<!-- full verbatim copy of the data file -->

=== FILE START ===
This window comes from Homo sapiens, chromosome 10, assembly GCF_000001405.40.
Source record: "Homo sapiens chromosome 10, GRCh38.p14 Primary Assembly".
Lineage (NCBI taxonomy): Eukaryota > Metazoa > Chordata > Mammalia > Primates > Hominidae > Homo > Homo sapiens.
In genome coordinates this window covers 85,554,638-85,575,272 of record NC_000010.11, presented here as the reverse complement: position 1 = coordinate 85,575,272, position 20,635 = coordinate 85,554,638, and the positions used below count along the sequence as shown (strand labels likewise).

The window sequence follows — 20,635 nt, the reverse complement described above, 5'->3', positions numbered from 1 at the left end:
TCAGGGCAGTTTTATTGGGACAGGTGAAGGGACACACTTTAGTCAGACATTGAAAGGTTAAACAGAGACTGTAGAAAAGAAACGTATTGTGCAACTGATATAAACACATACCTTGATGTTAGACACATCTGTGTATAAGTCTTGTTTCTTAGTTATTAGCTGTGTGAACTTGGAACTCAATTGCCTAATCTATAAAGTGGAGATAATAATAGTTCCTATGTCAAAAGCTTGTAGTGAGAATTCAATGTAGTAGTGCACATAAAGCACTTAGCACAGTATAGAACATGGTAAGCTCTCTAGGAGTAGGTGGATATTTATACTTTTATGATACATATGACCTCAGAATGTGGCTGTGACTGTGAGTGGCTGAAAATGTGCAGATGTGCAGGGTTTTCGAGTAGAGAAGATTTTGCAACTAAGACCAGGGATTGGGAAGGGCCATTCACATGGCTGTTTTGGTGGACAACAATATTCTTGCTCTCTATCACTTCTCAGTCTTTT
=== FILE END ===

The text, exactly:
This window comes from Homo sapiens, chromosome 10, assembly GCF_000001405.40.
Source record: "Homo sapiens chromosome 10, GRCh38.p14 Primary Assembly".
Lineage (NCBI taxonomy): Eukaryota > Metazoa > Chordata > Mammalia > Primates > Hominidae > Homo > Homo sapiens.
In genome coordinates this window covers 85,554,638-85,575,272 of record NC_000010.11, presented here as the reverse complement: position 1 = coordinate 85,575,272, position 20,635 = coordinate 85,554,638, and the positions used below count along the sequence as shown (strand labels likewise).

The window sequence follows — 20,635 nt, the reverse complement described above, 5'->3', positions numbered from 1 at the left end:
TCAGGGCAGTTTTATTGGGACAGGTGAAGGGACACACTTTAGTCAGACATTGAAAGGTTAAACAGAGACTGTAGAAAAGAAACGTATTGTGCAACTGATATAAACACATACCTTGATGTTAGACACATCTGTGTATAAGTCTTGTTTCTTAGTTATTAGCTGTGTGAACTTGGAACTCAATTGCCTAATCTATAAAGTGGAGATAATAATAGTTCCTATGTCAAAAGCTTGTAGTGAGAATTCAATGTAGTAGTGCACATAAAGCACTTAGCACAGTATAGAACATGGTAAGCTCTCTAGGAGTAGGTGGATATTTATACTTTTATGATACATATGACCTCAGAATGTGGCTGTGACTGTGAGTGGCTGAAAATGTGCAGATGTGCAGGGTTTTCGAGTAGAGAAGATTTTGCAACTAAGACCAGGGATTGGGAAGGGCCATTCACATGGCTGTTTTGGTGGACAACAATATTCTTGCTCTCTATCACTTCTCAGTCTTTT